Fault-Tolerance and High Availability in Data Stream Management Systems [chapter]

Susan Dumais, Magdalena Balazinska, Jeong-Hyon Hwang, Mehul A. Shah, Raimondo Schettini, Gianluigi Ciocca, Isabella Gagliardi, Manoranjan Dash, Poon Wei Koot, Benjamin Bustos, Tobias Schreck, Vassilis Plachouras (+37 others)
2009 Encyclopedia of Database Systems  
SYNONYMS None DEFINITION Just like any other software system, a data stream management system (DSMS) can experience failures of its different components. Failures are especially common in distributed DSMSs, where query operators are spread across multiple processing nodes, i.e., independent processes typically running on different physical machines in a local-area network (LAN) or in a wide-area network (WAN). Failures of processing nodes or failures in the underlying communication network can
more » ... ause continuous queries (CQ) in a DSMS to stall or produce erroneous results. These failures can adversely affect critical client applications relying on these queries. Traditionally, availability has been defined as the fraction of time that a system remains operational and properly services requests. In DSMSs, however, availability often also incorporates end-to-end latencies as applications need to quickly react to real-time events and thus can tolerate only small delays. A DSMS can handle failures using a variety of techniques that offer different levels of availability depending on application needs. All fault-tolerance methods rely on some form of replication, where the volatile state is stored in independent locations to protect against failures. This article describes several such methods for DSMSs that offer different trade-offs between availability and runtime overhead while maintaining consistency. For cases of network partitions, it outlines techniques that avoid stalling the query at the cost of temporary inconsistency, thereby providing the highest availability. This article focuses on failures within a DSMS and does not discuss failures of the data sources or client applications. HISTORICAL BACKGROUND Recently, DSMSs have been developed to support critical applications that must quickly and continuously process data as soon as it becomes available. Example applications include financial stream analysis and network intrusion detection (see KEY APPLICATIONS for more). Fault-tolerance and high availability are important for these applications because faults can lead to quantifiable losses. To support such applications, a DSMS must be equipped with techniques to handle both node and network failures. All basic techniques for coping with failures involve some kind of replication. Typically, a system replicates the state of its computation onto independently failing nodes. It must then coordinate the replicas in order to recover properly from failures. Fault-tolerance techniques are usually designed to tolerate up to a pre-defined number, k, of simultaneous failures. Using such methods, the system is then said to be k-fault tolerant. There are two general approaches for replication and coordination. Both approaches assume that the computation can be modeled as a deterministic state-machine [4, 11] . This assumption implies that two non-faulty computations that receive the same input in the same order will produce the same output in the same order. Hereafter, two computations are called consistent if they generate the same output in the same order. The first approach, known as the state-machine approach, replicates the computation on k + 1 ≥ 2 independent nodes and coordinates the replicas by sending the same input in the same order to all [11] . The details of how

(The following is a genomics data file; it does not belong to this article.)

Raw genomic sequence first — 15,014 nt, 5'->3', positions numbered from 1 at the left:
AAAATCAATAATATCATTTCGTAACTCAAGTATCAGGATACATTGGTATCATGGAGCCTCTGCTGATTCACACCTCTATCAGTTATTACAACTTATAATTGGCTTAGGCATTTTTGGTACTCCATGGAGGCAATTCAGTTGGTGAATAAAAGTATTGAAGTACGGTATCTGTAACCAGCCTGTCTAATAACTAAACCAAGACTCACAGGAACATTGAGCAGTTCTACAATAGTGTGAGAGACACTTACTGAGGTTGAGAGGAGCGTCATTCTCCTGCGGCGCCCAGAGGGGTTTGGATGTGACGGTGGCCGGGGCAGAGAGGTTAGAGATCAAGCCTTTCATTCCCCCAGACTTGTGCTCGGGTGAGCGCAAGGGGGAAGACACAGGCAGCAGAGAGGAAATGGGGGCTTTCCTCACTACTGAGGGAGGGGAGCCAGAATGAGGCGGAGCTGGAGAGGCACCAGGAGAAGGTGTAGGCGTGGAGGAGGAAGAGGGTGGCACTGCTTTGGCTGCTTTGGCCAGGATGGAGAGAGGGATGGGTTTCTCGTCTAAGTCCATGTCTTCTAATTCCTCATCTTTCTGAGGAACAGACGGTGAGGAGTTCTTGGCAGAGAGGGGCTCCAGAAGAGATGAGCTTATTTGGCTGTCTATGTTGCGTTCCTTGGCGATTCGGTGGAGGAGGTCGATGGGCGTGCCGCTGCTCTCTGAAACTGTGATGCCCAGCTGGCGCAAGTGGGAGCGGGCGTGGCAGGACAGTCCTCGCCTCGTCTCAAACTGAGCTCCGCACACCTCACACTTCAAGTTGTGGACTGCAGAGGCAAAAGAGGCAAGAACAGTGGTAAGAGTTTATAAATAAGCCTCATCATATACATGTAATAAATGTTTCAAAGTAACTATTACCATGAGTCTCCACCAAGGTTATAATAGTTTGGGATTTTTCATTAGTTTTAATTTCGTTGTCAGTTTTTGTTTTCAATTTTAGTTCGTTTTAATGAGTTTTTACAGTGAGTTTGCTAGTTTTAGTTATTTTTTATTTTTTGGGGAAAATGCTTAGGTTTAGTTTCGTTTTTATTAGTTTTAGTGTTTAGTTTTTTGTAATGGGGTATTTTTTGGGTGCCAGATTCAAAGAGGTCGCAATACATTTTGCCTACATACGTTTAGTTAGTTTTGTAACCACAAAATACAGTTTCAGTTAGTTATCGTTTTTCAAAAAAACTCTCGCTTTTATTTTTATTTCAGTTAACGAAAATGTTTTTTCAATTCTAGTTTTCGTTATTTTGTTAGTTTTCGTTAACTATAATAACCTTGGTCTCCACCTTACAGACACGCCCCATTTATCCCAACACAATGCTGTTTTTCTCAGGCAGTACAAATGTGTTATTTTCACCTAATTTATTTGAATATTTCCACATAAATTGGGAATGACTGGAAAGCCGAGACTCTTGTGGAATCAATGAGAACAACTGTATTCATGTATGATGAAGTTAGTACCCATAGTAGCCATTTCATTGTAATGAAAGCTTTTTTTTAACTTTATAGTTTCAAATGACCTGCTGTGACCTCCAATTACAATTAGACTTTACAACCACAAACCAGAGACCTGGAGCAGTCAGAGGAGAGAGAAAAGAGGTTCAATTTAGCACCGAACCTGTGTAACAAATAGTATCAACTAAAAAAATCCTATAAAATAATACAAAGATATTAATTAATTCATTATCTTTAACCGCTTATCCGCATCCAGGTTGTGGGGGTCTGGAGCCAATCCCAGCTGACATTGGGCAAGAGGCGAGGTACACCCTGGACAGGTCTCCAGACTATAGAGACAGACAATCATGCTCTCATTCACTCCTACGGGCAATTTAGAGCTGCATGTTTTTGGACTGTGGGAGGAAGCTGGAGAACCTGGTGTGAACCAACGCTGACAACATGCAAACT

doi:10.1007/978-0-387-39940-9_160 fatcat:urb74zfsjnc6tnz3y76r3jwwgi